The Court also addressed Debtor's statement he was unable to pay for a transcript and construed it as a partial application for in forma pauperis status. While Debtor asserted that he was unable to pay for a copy of the transcript, "[a] certification pursuant to the penultimate sentence of 28 U.S.C. § 753(f) requires that the trial judge determine that the appeal by a person "permitted to appeal in forma pauperis" "is not frivolous" and that it "presents a substantial question." In re Price, 410 B.R. 51, 59 (Bankr. E.D. Cal. 2009). See also In re Dawley, 2005 U.S. Dist. LEXIS 411, at *11-*13 (E.D. Pa. Jan. 11, 2005) (holding that the standard of review for such a motion mirrors the framework set forth in 28 U.S.C. § 1915); Walker v. People's Express, 886 F.2d 598, 601 (3d Cir. 1989) (explaining that "transcripts may be secured at public cost by litigants who are granted partial in forma pauperis status" but that prior to granting such status, a court must certify the appeal is not frivolous and presents a substantial question"). The Court concluded that Plaintiff's filings in this matter are frivolous, and accordingly denied

Debtor's partial in forma pauperis application for a transcript.

It is from this December 7, 2010 Order from which Plaintiff seeks reconsideration. Plaintiff filed his Motion for Reconsideration on January 25, 2011.


A. Standard of Review

In the District of New Jersey, motions for reconsideration are governed by Federal Rule of Civil Procedure 59(e) and Local Civil Rule 7.1. Such motions are required to be "served and filed within 14 days after the entry of the order or judgment on the original motion." L. CIV. R. 7.1(i). The United States Court of Appeals for the Third Circuit has made clear that motions for reconsideration should only be granted in three situations: (1) when an intervening change in controlling law has occurred; (2) when new evidence becomes available; or (3) when reconsideration is necessary to correct a clear error of law, or to prevent manifest injustice. N. River Ins. Co. v. CIGNA Reinsurance Co., 52 F.3d 1194, 1218 (3d Cir. 1995). If none of these three bases for reconsideration is established, "the parties should not be permitted to reargue previous rulings made in the case." Oritani Sav. & Loan Ass'n. v. Fidelity & Deposit Co., 744 F. Supp. 1311, 1314 (D.N.J. 1990). The Court will grant a motion for reconsideration only where its prior decision has overlooked a factual or legal issue that may alter the disposition of the matter. United States v. Compaction Sys. Corp., 88 F. Supp. 2d 339, 345 (D.N.J. 1999); see also L. CIV. R. 7.1(i). "The operative word in the rule is 'overlooked.'" Id. Reconsideration is not available for a party seeking merely to reargue matters already addressed by the Court. See G-69 v. Degnan, 748 F. Supp. 274, 275 (D.N.J. 1990). Further, "[b]ecause reconsideration of a judgment after its entry is an extraordinary remedy, requests pursuant to these rules are to be granted 'sparingly.'" NL Indus. v. Commercial Union Ins. Co., 935 F. Supp. 513, 516 (D.N.J. 1996) (quoting Maldonado v. Lucca, 636 F. Supp. 621, 630 (D.N.J. 1986)).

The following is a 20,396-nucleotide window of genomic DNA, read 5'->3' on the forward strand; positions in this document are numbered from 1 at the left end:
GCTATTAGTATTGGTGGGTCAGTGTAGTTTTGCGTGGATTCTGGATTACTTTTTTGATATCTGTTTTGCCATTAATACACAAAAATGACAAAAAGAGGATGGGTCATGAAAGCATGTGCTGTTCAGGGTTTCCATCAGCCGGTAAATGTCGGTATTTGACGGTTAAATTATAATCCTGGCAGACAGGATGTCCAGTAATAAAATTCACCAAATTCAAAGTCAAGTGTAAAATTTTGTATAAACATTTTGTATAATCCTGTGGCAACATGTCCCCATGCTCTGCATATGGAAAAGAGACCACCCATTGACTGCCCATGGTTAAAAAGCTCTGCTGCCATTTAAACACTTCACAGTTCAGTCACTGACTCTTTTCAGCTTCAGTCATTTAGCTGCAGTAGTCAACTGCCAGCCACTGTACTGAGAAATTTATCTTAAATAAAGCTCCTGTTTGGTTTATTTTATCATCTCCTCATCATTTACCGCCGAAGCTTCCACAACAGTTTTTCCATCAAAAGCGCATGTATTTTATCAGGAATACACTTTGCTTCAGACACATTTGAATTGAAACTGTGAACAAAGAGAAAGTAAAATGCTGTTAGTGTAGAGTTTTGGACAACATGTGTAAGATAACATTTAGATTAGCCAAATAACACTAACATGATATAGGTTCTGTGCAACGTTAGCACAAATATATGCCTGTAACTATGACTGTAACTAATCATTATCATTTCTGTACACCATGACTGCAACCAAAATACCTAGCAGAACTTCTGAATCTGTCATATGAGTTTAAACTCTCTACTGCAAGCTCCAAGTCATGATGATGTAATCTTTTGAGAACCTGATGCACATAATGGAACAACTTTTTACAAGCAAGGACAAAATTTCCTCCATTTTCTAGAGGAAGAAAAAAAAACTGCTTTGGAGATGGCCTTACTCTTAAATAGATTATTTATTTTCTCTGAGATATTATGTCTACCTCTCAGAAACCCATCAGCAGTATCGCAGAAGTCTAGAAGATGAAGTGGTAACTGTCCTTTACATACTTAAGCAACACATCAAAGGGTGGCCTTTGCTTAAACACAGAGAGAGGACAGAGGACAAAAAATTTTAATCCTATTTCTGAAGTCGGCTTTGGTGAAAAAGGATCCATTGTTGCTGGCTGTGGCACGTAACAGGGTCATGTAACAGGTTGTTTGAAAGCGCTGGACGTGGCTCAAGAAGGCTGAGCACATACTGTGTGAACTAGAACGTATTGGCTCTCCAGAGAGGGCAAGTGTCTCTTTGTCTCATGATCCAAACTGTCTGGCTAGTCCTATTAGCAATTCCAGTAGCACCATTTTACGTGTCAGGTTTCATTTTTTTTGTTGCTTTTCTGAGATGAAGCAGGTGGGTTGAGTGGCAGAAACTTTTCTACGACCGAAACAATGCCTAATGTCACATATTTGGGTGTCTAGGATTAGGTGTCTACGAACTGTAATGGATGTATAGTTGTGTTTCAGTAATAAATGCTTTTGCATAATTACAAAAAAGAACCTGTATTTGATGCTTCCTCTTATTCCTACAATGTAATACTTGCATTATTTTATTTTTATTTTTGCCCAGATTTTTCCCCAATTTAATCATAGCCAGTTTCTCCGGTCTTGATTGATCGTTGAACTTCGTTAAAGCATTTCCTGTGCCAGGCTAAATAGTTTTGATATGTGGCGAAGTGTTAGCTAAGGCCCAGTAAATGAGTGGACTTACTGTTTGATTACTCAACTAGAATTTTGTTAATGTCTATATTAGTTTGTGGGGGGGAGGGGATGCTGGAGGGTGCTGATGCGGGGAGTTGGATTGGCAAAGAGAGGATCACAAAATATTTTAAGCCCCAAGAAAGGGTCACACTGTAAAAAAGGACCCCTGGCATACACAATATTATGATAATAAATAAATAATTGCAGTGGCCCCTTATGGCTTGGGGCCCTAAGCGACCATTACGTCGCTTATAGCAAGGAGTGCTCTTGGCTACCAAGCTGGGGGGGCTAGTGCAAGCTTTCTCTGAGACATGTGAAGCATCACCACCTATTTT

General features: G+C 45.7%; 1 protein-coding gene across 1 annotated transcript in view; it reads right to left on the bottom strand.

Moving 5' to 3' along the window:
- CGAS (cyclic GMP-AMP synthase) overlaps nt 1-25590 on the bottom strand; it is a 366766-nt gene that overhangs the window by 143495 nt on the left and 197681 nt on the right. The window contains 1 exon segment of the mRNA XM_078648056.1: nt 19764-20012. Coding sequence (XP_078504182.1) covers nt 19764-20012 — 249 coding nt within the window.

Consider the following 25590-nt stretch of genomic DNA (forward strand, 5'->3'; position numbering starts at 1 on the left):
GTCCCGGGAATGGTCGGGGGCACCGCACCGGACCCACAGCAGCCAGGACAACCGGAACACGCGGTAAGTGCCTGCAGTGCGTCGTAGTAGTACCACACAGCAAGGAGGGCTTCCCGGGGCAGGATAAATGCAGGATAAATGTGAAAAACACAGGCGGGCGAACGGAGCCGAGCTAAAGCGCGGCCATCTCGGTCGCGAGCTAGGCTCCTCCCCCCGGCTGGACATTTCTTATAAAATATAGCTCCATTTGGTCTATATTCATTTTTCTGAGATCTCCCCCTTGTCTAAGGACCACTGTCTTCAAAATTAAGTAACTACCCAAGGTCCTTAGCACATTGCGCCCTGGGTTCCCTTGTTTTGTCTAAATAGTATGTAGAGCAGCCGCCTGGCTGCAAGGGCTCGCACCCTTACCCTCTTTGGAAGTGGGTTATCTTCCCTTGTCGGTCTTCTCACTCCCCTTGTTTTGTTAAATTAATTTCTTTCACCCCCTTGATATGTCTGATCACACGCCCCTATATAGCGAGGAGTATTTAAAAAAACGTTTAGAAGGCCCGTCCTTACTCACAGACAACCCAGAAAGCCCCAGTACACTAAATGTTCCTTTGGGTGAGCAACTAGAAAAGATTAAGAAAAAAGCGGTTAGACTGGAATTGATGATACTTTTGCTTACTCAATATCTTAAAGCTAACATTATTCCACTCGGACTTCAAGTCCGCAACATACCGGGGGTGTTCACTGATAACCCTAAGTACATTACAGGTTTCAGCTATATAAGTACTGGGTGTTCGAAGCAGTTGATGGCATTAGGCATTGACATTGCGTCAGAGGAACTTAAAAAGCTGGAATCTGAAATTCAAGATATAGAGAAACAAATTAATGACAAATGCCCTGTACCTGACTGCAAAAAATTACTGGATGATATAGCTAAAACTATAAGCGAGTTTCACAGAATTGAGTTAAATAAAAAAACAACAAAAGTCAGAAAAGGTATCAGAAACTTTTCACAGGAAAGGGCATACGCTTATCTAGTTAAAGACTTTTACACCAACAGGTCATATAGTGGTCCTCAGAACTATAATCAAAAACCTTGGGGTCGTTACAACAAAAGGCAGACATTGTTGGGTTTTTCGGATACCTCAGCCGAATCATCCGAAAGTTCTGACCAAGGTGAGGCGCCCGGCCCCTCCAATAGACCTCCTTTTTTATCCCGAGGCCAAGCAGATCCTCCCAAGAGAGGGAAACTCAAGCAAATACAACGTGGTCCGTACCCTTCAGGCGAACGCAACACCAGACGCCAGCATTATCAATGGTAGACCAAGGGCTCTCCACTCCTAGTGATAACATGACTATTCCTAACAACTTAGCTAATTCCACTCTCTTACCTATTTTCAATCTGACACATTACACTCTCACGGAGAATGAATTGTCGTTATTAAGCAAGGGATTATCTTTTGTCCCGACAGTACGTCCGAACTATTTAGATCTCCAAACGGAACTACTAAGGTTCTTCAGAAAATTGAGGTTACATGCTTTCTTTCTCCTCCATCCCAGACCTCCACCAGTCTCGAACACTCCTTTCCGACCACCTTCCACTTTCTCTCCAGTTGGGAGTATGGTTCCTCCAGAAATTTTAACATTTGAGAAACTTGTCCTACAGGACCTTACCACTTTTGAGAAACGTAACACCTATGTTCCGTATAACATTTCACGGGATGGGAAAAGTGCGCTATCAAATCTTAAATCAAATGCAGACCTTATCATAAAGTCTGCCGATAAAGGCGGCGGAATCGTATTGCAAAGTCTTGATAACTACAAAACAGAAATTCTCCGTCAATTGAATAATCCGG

C. Analysis

Applying this standard to the facts of this case, the Court concludes that Plaintiff's Motion for Reconsideration must be denied. The Trustee, in opposition to the motion, argues in part that the "motion must be denied on procedural grounds" because "Local [C]ivil [R]ule 7.1(i) requires that a motion for reconsideration be filed within 14 days of the order. The order was entered on December 7, 2010; the Debtor's motion was filed on January 25, 2011, 49 days later." (Trustee's Opp. Br. at 3; Doc. No. 16.) The Court agrees with the Trustee's assessment. The Court notes that Plaintiff is pro se. However, "[a] motion filed untimely may be denied for that reason alone." ALLYN Z. LITE, NEW JERSEY Federal Practice Rules 68 (comment 6 to L.Civ.R. 7.1)(Gann Law Books 2011)(citations omitted). While the Court notes that enlargement or relaxation of the time requirement may be authorized in extraordinary circumstances in order to prevent "surprise" or "injustice", and should be specially considered in a case where the movant is pro se, such an enlargement is not appropriate in this matter, which has been determined to be frivolous. (Order dated Dec. 7, 2010 at 3-4.)


For the forgoing reasons, Plaintiff's Motion for Reconsideration is denied, and Plaintiff's Motion to Reopen is also denied as moot. An appropriate form of order accompanies this opinion.